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Authentic Living in the Heart of Atlanta JUNE 2017 ISSUE 9   FREE n

r e m Sum


Barre workouts for a bangin' summer bod Feel-good food at Sean's Harvest Market

Sweet, frozen BeltLine treats Summer escapes to Toccoa and North Carolina

Serving Intown Atlanta Since 1973 Competence • Passion • Exclusivity

Just Sold

Under Contract Morningside: Virginia Highland: 886 Cumberland Road N.E. 1020 Bellevue Drive N.E. 6BR • 4BA • 2HBA 5BR • 4BA • 1HBA Advisor: Ken Covers Advisors: Michael G./Mandi R. Offered for $1,425,000 Offered for $1,849,000

Poncey Highland: Virginia Highland: 563 Woodall Avenue 830 Ponce de Leon Terrace N.E. 4BR • 4BA • 1HBA 4BR • 3BA • 2HBA Advisor: Nancy H. Guss Advisors: E. Windham & J. Jaramillo Sold for $875,000 Offered for $1,290,000

Under Contract

Under Contract

Morningside/Virginia Highland: Freedom Heights: Virginia Highland: Morningside: 1034 Amsterdam Avenue N.E. 821 Ralph McGill Bldv N.E., #3137 980 Greenwood Avenue, #C 1495 Lanier Place N.E. 3BR • 2BA 2BR • 1BA 1BR • 1BA 4BR • 4BA Advisor: Mandi Robertson Advisor: Ashlee Heath Advisor: Nancy H. Guss Advisor: Ken Covers Offered for $729,900 Offered for $260,000 Offered for $135,000 Offered for $895,000

Just Sold Briar Hills: Morningside: Reynoldstown: Chastain Park: 1142 Briarcliff Road N.E. 1651 N. Pelham Road 192 Stovall Street S.E. 3734 Powers Ferry Road 2BR • 2BA • 2HBA 5BR • 4BA • 21HBA 3BR • 2BA 3BR • 2BA Advisor: Jana Kato Advisor: Ken Covers Advisor: Lynda Cox Advisor: Heather Armstrong Offered for$349,000 Offered for $1,375,000 Sold for $450,000 Offered for $599,000

Intown Advisor Highlight • This Month: Ken Covers With great pleasure we would like to recognize Ken Covers not only for his level of success over the past 13 years, but also for his commitment to the Georgia chapter of the Alzheimer’s Association. Over the past three months Ken raised over $160,000 for this year’s Atlanta’s Dancing with the Stars Competition which partners with the Alzheimer’s Association Georgia Chapter. Congratulations ,Ken, for all your achievements! - Scott Askew President

1411 North Highland Avenue • Atlanta, GA 30306 • 404 874 6357 • ©2016 Engel & Völkers. All rights reserved. Each brokerage is independently owned and operated. All information provided is deemed reliable but is not guaranteed and should be independently verified. Engel & Völkers and its independent License Partners are Equal Opportunity Employers and fully support the principles of the Fair Housing Act.

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Photos: 12. Sandra Platten; 30. Erik Meadows; 26, 28, 30.





CONTENTS JUNE 2017 7 Editor’s Letter 9 LATEST

The newest restaurants, shops and other spots to arrive on the scene

Living 12 Shelter

Modern meets eccentric in Poncey-Highland

15 Style to Go

A laid-back take on the LBD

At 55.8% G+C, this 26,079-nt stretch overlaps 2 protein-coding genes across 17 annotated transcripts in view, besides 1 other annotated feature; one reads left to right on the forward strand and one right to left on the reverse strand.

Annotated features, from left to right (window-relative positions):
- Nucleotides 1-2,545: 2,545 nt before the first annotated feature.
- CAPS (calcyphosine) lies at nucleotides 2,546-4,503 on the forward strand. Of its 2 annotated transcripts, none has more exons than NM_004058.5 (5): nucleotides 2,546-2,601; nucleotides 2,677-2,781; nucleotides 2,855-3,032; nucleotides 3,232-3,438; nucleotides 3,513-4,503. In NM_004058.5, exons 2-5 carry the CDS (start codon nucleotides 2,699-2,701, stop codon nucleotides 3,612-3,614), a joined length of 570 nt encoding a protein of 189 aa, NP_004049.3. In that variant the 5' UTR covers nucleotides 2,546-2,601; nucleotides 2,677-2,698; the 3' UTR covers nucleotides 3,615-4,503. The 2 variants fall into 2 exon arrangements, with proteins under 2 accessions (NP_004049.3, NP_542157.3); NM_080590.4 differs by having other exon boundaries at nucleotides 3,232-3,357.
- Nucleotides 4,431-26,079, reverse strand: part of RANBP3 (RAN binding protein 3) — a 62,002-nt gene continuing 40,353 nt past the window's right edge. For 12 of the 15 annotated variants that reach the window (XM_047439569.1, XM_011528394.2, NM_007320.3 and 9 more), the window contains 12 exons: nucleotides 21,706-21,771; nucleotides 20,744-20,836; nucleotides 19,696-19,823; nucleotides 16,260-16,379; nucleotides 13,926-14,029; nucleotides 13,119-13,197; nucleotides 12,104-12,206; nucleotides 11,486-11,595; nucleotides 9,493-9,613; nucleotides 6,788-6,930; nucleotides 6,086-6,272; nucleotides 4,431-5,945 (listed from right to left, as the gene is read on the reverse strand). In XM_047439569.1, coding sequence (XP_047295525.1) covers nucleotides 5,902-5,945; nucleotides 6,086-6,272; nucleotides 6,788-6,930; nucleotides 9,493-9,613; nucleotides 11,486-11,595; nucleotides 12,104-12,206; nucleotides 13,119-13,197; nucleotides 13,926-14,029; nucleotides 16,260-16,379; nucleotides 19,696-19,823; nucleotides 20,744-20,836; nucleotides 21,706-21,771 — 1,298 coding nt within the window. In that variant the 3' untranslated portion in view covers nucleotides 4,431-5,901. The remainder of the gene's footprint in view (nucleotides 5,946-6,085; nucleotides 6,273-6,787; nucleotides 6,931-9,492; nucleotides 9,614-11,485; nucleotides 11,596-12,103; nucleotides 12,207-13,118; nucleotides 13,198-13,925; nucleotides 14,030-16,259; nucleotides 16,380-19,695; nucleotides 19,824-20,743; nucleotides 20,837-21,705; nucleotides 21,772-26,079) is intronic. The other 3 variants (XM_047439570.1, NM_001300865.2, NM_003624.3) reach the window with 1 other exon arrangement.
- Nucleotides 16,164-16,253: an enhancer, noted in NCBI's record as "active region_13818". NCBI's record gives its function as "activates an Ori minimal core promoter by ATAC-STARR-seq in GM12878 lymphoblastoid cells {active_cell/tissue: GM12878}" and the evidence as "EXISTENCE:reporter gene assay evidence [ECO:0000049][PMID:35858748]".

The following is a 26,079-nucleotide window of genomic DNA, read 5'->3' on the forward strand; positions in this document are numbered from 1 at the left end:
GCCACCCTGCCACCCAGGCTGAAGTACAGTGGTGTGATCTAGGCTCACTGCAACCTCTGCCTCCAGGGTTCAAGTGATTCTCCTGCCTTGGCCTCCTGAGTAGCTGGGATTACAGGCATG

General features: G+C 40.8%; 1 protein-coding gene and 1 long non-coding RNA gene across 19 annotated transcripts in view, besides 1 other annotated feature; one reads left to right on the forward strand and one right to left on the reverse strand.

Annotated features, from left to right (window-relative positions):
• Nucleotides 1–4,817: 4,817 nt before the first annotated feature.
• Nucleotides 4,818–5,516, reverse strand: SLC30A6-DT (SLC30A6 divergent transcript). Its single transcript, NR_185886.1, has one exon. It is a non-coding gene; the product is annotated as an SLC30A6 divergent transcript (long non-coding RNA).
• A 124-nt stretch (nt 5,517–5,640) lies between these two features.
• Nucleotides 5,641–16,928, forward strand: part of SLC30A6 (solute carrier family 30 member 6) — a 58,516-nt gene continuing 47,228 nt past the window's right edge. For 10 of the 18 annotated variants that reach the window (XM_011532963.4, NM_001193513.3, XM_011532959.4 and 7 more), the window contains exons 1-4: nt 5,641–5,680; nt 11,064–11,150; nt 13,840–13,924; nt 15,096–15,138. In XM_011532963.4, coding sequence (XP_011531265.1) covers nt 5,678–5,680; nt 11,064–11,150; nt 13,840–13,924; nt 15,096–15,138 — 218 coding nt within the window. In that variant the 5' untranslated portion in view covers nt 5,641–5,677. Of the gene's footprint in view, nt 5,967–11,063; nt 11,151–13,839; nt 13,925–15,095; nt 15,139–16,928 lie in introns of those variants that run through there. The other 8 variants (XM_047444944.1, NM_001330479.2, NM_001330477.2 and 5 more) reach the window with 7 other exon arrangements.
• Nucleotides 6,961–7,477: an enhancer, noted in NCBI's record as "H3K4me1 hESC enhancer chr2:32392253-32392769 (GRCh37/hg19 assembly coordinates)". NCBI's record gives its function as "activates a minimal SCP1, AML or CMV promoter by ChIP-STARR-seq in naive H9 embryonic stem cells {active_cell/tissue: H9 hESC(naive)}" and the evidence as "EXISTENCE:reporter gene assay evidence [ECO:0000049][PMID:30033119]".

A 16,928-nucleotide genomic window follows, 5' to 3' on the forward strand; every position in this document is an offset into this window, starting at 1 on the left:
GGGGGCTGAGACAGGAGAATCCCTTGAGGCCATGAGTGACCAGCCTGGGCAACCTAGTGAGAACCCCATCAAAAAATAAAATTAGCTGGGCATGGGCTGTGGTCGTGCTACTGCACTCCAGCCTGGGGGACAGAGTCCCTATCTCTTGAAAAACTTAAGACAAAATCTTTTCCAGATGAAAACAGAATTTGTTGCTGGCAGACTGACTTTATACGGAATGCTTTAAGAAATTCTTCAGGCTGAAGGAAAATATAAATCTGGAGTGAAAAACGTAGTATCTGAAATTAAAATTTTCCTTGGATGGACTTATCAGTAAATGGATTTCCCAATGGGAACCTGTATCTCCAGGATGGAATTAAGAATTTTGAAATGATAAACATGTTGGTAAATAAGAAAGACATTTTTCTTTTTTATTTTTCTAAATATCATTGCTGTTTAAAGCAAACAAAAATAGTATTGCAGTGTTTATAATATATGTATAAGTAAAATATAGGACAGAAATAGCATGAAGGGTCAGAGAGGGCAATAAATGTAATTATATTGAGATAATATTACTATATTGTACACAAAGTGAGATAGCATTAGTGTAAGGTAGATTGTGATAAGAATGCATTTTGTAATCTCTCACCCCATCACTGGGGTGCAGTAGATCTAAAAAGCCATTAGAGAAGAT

16 Wellness

Your complete Barre breakdown

17 People

Carvana founder Ryan Keeton

18 In-Town Escape Take to the hills of Toccoa

20 Out of Town Solace at N.C.’s Half-Mile Farm

Culture 22 Leaders

Get outside with Trees Atlanta

24 Creators

The brainy duo behind Bené Scarves



26 Restaurant Review

37 Events

28 Liquids


Feel-good fuel by the BeltLine at Sean’s Harvest Market

This summer, say “Yes way” to rosé

What to see and do when you’re off the clock

Hot, Sticky, Sweet

29 Fresh Bites

The BeltLine’s sweet, icy summer treats

Cover Story 30 Summer Feels

Sights, sounds, smells, tastes and tactile sensations to seek out this summer

37 JUNE 2017


P.O. Box 11633, Atlanta, GA 30355  n For advertising rates call: 404.538.9895 or email:

JUNE 2017 | ISSUE 09

Photography: Erik Meadows

Serving Midtown, Ansley Park, Morningside, Virginia-Highland, Westside, Old Fourth Ward, Inman Park, Poncey-Highland, Cabbagetown, Reynoldstown and Grant Park

Model: Caroline LeDuc Shot on location at Morningside Nature Preserve

Publisher and Founder

Joanne Hayes


“In Atlanta, almost every June day has the outdoors beckoning. A self-confessed book worm, I love to curl up on my deck and read under an umbrella of trees while the birds tweet their favorite tunes. Another June favorite is The Botanical Garden when the roses are in full bloom.“

Chief Financial Officer

Sonny Hayes


Lindsay Lambert Day Creative Director

Alan Platten

Vice President, Sales & Marketing

Cheryl Isaacs

Executive Sales Manager

Christina Collandra

Account Executive

Angela Hansberger WRITER

“Summertime al fresco dining is pretty outstanding in Atlanta. I really dig the new patio bar at 8 Arm. Sitting outside next to the bocce court at Empire State South is dreamy with a Kellie Thorn cocktail and ‘things in jars.’ Bread and Butterfly is breathtaking with oysters and a Chenin during the daytime.” Proud sponsor of

Shanteia Davenport

Website Development Management

BHG Digital Director of Audience Development

Tyler Hayes

Contributing Writers

H.M. Cauley Jennifer Bradley Franklin Mickey Goodman Angela Hansberger Bobby L. Hickman Abbie Koopote Melanie Lasoff Levs Amelia Pavlik Lia Picard Jaimee Ratliff Karon Warren Photographers

Erik Meadows Sandra Platten Graphic Designer Proud member of

Layal Akkad Copy Editor

H.M. Cauley Legal Counsel

Scott I. Zucker

We welcome all contributions, but we assume no responsibility for unsolicited material. No portion of this publication can be reproduced in whole or in part without prior written permission. Copyright © 2017 by 17th South®. All rights reserved. Printed by Walton Press, Inc. Distributed by Distributech and Distribution Services Group.